In her comprehensive article on digital media and “post-literate” Bible reading, Karen Swallow Prior urges church leaders to consider the importance of renewing our paradigm on our consumption of the Scriptures. She proposes that the days of reading the printed Bible are fading and goes on to ask, “As the way we read in this digital age changes, so too the character of the Church will change. How will those reading habits affect the way we interact with the Bible? How will the way people read the Bible alter the church body?”
Her article thoroughly addresses the history of the written Scriptures and how a variety of cultures dealt with illiteracy in creative ways. She notes that while it seems God has intended His people to read about Him, there are other ways He can make Himself known, whether that is through art, music, dance, or speech.
Prior offers a mostly comprehensive explanation of how the brain works as it goes through the process of reading the written word and how that affects how we process the information. She suggests other scholarly resources that take a deeper dive into this scientific issue to help interested parties learn more.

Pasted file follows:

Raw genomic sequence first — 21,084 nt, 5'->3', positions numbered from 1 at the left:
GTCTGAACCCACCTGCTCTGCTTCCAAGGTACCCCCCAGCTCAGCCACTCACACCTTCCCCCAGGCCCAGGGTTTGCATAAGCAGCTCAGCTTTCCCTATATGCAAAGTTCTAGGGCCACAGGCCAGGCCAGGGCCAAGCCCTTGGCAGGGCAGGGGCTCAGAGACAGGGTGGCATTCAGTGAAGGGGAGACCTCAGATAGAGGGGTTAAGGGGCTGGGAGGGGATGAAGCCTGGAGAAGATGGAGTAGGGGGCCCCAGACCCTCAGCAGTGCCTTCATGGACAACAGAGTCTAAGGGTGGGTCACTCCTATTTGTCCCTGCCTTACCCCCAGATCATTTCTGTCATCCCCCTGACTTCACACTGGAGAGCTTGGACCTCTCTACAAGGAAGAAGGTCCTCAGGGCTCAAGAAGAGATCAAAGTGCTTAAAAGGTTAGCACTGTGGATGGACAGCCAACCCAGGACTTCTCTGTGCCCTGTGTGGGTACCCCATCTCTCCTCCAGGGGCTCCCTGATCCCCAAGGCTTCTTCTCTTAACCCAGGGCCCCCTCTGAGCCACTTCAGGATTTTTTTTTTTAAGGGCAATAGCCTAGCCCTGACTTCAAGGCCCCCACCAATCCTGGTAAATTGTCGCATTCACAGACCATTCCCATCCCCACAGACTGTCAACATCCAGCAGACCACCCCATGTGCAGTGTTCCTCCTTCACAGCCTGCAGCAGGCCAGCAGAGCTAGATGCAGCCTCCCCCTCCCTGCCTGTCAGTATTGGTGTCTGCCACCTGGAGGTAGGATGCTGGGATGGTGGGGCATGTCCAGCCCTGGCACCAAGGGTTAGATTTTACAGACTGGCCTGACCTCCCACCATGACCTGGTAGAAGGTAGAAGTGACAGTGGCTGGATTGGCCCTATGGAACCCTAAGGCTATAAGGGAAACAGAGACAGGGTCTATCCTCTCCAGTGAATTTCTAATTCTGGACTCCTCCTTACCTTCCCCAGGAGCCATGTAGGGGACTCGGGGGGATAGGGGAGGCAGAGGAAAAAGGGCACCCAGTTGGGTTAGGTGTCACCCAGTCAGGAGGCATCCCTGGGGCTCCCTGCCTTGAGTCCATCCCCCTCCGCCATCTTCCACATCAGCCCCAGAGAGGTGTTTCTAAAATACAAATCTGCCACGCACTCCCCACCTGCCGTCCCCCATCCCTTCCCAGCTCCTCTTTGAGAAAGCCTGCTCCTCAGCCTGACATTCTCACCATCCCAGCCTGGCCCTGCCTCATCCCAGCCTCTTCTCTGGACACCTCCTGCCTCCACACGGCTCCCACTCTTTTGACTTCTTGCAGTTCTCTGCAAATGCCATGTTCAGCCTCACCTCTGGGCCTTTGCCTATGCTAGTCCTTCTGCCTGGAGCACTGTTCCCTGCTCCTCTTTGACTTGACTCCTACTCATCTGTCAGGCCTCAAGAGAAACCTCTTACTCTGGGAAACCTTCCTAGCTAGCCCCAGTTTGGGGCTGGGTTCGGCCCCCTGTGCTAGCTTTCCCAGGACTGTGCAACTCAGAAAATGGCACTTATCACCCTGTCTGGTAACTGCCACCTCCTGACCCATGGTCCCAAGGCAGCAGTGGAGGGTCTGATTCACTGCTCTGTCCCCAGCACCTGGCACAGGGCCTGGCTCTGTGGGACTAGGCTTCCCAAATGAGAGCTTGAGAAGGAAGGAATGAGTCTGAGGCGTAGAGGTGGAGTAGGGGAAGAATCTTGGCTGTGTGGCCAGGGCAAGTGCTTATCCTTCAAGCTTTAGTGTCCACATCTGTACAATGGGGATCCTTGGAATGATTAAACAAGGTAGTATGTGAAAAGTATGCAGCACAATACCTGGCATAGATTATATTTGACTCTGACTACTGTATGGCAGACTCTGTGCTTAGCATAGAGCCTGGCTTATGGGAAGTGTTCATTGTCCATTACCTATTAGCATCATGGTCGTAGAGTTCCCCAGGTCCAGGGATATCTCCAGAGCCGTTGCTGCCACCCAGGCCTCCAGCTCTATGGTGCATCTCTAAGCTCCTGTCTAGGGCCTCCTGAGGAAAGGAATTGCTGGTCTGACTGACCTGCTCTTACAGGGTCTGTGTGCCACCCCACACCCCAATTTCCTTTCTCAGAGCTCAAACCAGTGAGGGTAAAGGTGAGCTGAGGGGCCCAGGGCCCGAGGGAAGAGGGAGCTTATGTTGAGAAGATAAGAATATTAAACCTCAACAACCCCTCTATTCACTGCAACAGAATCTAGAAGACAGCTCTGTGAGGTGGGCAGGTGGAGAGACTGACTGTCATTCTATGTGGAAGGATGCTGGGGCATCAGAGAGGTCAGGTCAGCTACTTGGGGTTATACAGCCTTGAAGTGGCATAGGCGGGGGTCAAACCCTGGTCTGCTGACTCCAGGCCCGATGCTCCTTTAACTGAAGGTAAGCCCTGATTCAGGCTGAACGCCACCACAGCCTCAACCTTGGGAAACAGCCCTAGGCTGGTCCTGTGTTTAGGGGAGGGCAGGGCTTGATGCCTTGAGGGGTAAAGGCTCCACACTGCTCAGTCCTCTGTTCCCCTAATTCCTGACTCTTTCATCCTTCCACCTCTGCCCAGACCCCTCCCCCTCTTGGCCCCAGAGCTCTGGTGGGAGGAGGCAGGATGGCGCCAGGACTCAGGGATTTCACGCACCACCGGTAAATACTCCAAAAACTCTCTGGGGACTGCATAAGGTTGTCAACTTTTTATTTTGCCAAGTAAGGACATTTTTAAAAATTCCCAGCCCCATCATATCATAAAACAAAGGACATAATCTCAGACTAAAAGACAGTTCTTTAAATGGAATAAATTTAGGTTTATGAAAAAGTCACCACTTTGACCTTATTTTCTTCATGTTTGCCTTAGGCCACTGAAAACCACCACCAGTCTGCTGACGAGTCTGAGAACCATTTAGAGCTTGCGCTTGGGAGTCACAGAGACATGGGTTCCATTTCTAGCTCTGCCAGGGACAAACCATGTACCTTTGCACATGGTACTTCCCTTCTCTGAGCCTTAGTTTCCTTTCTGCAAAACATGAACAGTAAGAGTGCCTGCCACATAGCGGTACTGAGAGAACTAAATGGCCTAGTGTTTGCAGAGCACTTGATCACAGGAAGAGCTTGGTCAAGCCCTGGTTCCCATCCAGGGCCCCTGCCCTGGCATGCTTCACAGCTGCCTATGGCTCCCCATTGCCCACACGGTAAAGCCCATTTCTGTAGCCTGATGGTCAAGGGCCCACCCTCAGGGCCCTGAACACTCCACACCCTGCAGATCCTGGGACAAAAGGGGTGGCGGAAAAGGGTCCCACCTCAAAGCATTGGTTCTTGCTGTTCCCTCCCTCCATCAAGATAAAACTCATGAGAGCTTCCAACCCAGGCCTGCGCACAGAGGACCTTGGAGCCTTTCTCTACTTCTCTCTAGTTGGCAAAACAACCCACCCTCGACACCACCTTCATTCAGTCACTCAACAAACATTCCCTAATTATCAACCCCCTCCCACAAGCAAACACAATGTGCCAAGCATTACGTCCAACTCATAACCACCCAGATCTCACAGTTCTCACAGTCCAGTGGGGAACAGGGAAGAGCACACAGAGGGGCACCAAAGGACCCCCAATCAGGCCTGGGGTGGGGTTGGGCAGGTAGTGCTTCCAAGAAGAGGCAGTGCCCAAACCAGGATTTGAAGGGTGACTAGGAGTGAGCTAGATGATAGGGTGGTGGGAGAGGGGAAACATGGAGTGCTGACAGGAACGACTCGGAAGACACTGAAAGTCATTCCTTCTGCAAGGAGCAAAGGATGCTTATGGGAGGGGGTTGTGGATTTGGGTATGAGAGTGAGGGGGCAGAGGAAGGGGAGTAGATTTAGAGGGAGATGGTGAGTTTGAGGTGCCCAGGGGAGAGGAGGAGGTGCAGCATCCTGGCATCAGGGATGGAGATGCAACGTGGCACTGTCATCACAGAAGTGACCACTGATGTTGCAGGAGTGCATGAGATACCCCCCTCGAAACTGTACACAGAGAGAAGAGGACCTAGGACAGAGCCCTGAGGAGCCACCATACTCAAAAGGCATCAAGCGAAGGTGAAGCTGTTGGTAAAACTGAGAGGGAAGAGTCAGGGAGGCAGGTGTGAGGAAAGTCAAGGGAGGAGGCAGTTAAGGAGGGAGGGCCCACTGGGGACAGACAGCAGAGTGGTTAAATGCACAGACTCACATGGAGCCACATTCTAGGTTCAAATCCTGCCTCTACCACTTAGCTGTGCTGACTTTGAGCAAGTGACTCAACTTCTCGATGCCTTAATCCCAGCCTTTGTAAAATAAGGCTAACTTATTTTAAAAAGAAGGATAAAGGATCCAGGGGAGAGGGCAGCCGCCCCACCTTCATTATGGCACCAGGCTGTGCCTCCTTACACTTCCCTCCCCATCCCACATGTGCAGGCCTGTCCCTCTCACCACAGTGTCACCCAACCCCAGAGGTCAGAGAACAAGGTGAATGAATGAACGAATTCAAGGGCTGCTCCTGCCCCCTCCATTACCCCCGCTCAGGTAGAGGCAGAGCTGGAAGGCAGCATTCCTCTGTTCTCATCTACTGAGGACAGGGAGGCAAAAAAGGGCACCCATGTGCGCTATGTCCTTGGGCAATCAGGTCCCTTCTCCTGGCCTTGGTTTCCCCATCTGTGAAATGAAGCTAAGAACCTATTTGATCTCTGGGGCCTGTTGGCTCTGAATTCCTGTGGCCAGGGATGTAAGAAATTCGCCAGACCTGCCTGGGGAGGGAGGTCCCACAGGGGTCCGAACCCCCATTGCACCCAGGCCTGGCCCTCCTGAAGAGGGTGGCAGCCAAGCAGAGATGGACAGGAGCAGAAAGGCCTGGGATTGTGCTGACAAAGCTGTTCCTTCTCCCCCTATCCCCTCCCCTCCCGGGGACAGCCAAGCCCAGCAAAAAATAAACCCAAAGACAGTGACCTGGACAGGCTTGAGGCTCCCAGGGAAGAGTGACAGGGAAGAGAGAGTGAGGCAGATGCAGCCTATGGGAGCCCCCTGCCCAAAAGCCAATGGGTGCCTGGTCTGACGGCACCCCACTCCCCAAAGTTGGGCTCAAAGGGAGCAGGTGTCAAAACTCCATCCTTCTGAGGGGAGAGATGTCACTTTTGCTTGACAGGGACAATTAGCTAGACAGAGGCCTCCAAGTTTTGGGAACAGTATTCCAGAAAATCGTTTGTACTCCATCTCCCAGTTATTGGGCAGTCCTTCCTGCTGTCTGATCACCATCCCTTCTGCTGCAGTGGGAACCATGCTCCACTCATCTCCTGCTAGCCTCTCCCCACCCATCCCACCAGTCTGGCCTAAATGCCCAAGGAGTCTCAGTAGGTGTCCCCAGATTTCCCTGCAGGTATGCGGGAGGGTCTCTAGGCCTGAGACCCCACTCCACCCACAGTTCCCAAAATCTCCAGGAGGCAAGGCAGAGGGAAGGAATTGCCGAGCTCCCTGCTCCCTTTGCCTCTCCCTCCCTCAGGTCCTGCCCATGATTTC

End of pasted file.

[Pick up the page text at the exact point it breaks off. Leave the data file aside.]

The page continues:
She brings conclusions that seem to purport that a digital reading of the Bible on screens is not as effective in information assimilation, even though people have easier access and may actually spend more time reading the Scriptures on their digital device. Although she draws no conclusions on the matter, she identifies the fact that more research should be done and that, in all likelihood, people should not discard their printed copies of God’s Word in favor of screens.